United Kingdom: Warplanes of the Cold War: Avro Vulcan

Avro Vulcan

(RAF Photo)

Vulcan bombers in anti-flash white from RAF Waddington flying in formation in 1957.

The Avro Vulcan (later Hawker Siddeley Vulcan from July 1963),] is a jet-powered, tailless, delta-wing, high-altitude, strategic bomber, which was operated by the Royal Air Force (RAF) from 1956 until 1984. Aircraft manufacturer A.V. Roe and Company (Avro) designed the Vulcan in response to Specification B.35/46. Of the three V bombers produced, the Vulcan was considered the most technically advanced, hence the riskiest option. Several reduced-scale aircraft, designated Avro 707s, were produced to test and refine the delta-wing design principles.The Vulcan B.1 was first delivered to the RAF in 1956; deliveries of the improved Vulcan B.2 started in 1960. The B.2 featured more powerful engines, a larger wing, an improved electrical system, and electronic countermeasures, and many were modified to accept the Blue Steel missile. As a part of the V-force, the Vulcan was the backbone of the United Kingdom's airborne nuclear deterrent during much of the Cold War. Although the Vulcan was typically armed with nuclear weapons, it could also carry out conventional bombing missions, which it did in Operation Black Buck during the Falklands War between the United Kingdom and Argentina in 1982.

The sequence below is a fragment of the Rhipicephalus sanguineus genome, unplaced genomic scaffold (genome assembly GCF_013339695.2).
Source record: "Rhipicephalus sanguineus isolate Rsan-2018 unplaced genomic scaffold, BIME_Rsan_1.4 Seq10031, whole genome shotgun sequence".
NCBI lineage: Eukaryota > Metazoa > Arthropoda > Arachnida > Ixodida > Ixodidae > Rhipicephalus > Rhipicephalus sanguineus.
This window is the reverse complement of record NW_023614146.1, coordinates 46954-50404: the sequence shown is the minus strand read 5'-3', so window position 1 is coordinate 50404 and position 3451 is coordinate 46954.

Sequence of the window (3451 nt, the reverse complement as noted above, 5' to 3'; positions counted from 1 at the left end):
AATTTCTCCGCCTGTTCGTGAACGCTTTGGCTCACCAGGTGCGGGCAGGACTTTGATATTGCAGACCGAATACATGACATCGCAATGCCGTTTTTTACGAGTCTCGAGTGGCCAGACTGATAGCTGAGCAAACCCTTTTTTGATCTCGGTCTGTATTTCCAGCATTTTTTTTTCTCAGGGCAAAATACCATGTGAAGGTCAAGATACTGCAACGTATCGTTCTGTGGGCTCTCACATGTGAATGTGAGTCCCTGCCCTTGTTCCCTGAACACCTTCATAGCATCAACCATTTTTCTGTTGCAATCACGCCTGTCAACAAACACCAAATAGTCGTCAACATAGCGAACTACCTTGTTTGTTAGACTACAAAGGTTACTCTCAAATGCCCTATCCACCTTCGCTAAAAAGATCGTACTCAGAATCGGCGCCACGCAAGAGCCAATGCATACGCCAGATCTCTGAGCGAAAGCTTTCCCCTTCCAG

The Vulcan had no defensive weaponry, initially relying upon high-speed, high-altitude flight to evade interception. Electronic countermeasures were employed by the B.1 (designated B.1A) and B.2 from around 1960. A change to low-level tactics was made in the mid-1960s. In the mid-1970s, nine Vulcans were adapted for maritime radar reconnaissance operations, redesignated as B.2 (MRR). In the final years of service, six Vulcans were converted to the K.2 tanker configuration for aerial refuelling.After retirement by the RAF, one example, B.2 XH558, named The Spirit of Great Britain, was restored for use in display flights and air shows, whilst two other B.2s, XL426 and XM655, have been kept in taxiable condition for ground runs and demonstrations. B.2 XH558 flew for the last time in October 2015 and is also being kept in taxiable condition. (Wikipedia)

(RAF Photo)

Avro Vulcan.

(RAF Photo)

Avro 698 Vulcan Prototype VX 770 1952/3.

(RAF Photo)

Avro Vulcan.

(Ahunt Photo)

Avro Vulcan, Goose Bay, CFB Goose Bay, Labrador Military Museum (LMM).

(Chris Charland Photos)

Avro B.2 Vulcan (Serial No. XL 361). Avro B.2 Vulcan (Serial No. XL 361), Goose Bay, CFB Goose Bay, Labrador Military Museum (LMM).  Completed 14 March 1962, being delivered to 617 Squadron the next day. Latterly with 9 Squadron, due to a fire in the fuselage during a trans-Atlantic flight from Woodford to Offutt AFB in Nebraska, XL361 had to make an emergency landing at CFB Goose Bay on 13 November 1981, site of an RAF unit and used regularly as a Vulcan exercise base. With the fleet being retired, it was not repaired, instead being positioned as the RAF unit's gate guardian. At the request of the mayor of the adjacent town of Happy Valley, the RAF gifted it to the community on 14 June 1982, on condition it was displayed within the locality in a dignified manner in RAF colours, with any future changes in its status to be agreed with the British government. Presented to the Labrador Heritage Society Museum in 1983 but remaining at the airbase, which doubles as a civilian airport, it is still displayed in the open air.

(RAF Photo)

Armourers at RAF Waddington pose with an Avro Vulcan in 1984 just ahead of the fleet’s service retirement.

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